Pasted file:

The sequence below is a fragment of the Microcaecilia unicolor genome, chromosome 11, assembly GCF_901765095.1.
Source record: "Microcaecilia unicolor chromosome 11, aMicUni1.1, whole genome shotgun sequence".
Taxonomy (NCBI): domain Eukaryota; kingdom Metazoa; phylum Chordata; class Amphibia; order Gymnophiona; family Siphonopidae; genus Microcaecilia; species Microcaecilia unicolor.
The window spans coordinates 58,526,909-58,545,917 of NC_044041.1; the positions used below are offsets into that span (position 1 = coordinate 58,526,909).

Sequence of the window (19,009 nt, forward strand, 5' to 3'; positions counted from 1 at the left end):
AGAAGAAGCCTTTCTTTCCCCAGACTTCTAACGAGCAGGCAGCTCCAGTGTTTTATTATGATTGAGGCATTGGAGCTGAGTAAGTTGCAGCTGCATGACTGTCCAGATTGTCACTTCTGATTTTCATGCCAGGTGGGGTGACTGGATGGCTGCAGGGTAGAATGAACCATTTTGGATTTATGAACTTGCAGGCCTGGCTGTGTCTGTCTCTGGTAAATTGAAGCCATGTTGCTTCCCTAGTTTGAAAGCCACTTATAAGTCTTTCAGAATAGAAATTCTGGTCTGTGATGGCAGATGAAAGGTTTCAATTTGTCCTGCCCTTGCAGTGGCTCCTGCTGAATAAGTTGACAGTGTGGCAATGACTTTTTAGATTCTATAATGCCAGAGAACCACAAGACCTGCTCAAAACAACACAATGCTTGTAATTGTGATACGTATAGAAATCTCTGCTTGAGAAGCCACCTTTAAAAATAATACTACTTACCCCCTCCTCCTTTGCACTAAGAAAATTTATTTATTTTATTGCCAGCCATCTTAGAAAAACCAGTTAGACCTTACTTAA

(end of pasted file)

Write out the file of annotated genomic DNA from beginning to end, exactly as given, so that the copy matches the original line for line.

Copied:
The sequence below is a fragment of the Microcaecilia unicolor genome, chromosome 11, assembly GCF_901765095.1.
Source record: "Microcaecilia unicolor chromosome 11, aMicUni1.1, whole genome shotgun sequence".
Taxonomy (NCBI): domain Eukaryota; kingdom Metazoa; phylum Chordata; class Amphibia; order Gymnophiona; family Siphonopidae; genus Microcaecilia; species Microcaecilia unicolor.
The window spans coordinates 58,526,909-58,545,917 of NC_044041.1; the positions used below are offsets into that span (position 1 = coordinate 58,526,909).

Sequence of the window (19,009 nt, forward strand, 5' to 3'; positions counted from 1 at the left end):
AGAAGAAGCCTTTCTTTCCCCAGACTTCTAACGAGCAGGCAGCTCCAGTGTTTTATTATGATTGAGGCATTGGAGCTGAGTAAGTTGCAGCTGCATGACTGTCCAGATTGTCACTTCTGATTTTCATGCCAGGTGGGGTGACTGGATGGCTGCAGGGTAGAATGAACCATTTTGGATTTATGAACTTGCAGGCCTGGCTGTGTCTGTCTCTGGTAAATTGAAGCCATGTTGCTTCCCTAGTTTGAAAGCCACTTATAAGTCTTTCAGAATAGAAATTCTGGTCTGTGATGGCAGATGAAAGGTTTCAATTTGTCCTGCCCTTGCAGTGGCTCCTGCTGAATAAGTTGACAGTGTGGCAATGACTTTTTAGATTCTATAATGCCAGAGAACCACAAGACCTGCTCAAAACAACACAATGCTTGTAATTGTGATACGTATAGAAATCTCTGCTTGAGAAGCCACCTTTAAAAATAATACTACTTACCCCCTCCTCCTTTGCACTAAGAAAATTTATTTATTTTATTGCCAGCCATCTTAGAAAAACCAGTTAGACCTTACTTAA